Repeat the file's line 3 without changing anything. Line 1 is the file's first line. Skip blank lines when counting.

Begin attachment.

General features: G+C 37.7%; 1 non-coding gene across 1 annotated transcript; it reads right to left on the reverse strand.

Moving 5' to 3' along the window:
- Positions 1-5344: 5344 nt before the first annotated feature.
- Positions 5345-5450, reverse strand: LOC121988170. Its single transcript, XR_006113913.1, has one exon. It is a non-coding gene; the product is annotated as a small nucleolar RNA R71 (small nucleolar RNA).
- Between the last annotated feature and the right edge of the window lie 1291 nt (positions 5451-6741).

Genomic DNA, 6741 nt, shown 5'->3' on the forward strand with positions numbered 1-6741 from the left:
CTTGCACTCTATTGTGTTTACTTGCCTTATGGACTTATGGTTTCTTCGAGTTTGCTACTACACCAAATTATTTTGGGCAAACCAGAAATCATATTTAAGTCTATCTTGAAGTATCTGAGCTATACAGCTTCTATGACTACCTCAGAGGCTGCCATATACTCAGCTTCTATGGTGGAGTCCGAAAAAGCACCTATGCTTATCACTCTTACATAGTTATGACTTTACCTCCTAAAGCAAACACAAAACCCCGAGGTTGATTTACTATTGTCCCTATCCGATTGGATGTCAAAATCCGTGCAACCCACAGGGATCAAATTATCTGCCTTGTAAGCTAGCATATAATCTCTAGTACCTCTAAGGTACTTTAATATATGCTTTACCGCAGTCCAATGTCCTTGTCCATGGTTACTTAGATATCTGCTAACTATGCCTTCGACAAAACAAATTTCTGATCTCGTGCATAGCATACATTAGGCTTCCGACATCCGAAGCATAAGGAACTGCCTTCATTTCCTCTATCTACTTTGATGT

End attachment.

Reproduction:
- Positions 1-5344: 5344 nt before the first annotated feature.